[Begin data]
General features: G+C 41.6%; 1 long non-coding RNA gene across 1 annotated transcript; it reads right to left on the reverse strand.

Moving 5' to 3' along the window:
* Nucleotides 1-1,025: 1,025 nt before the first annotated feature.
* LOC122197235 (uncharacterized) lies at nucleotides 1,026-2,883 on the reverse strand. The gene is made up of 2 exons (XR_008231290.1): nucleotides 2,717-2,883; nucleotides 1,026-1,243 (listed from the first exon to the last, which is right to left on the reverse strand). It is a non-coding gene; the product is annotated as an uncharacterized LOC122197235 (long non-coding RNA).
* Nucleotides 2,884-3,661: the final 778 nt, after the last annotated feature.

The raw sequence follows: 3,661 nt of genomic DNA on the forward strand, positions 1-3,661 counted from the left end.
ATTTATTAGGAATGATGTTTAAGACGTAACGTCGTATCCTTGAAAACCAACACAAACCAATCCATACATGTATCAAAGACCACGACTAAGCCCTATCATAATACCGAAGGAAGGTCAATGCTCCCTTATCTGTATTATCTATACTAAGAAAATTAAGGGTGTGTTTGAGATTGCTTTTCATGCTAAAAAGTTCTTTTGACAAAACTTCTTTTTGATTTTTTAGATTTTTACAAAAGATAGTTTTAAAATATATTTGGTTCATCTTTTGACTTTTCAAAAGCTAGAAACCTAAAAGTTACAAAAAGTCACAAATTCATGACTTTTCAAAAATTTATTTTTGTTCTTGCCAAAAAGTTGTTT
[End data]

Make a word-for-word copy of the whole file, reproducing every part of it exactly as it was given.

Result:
General features: G+C 41.6%; 1 long non-coding RNA gene across 1 annotated transcript; it reads right to left on the reverse strand.

Moving 5' to 3' along the window:
* Nucleotides 1-1,025: 1,025 nt before the first annotated feature.
* LOC122197235 (uncharacterized) lies at nucleotides 1,026-2,883 on the reverse strand. The gene is made up of 2 exons (XR_008231290.1): nucleotides 2,717-2,883; nucleotides 1,026-1,243 (listed from the first exon to the last, which is right to left on the reverse strand). It is a non-coding gene; the product is annotated as an uncharacterized LOC122197235 (long non-coding RNA).
* Nucleotides 2,884-3,661: the final 778 nt, after the last annotated feature.

The raw sequence follows: 3,661 nt of genomic DNA on the forward strand, positions 1-3,661 counted from the left end.
ATTTATTAGGAATGATGTTTAAGACGTAACGTCGTATCCTTGAAAACCAACACAAACCAATCCATACATGTATCAAAGACCACGACTAAGCCCTATCATAATACCGAAGGAAGGTCAATGCTCCCTTATCTGTATTATCTATACTAAGAAAATTAAGGGTGTGTTTGAGATTGCTTTTCATGCTAAAAAGTTCTTTTGACAAAACTTCTTTTTGATTTTTTAGATTTTTACAAAAGATAGTTTTAAAATATATTTGGTTCATCTTTTGACTTTTCAAAAGCTAGAAACCTAAAAGTTACAAAAAGTCACAAATTCATGACTTTTCAAAAATTTATTTTTGTTCTTGCCAAAAAGTTGTTT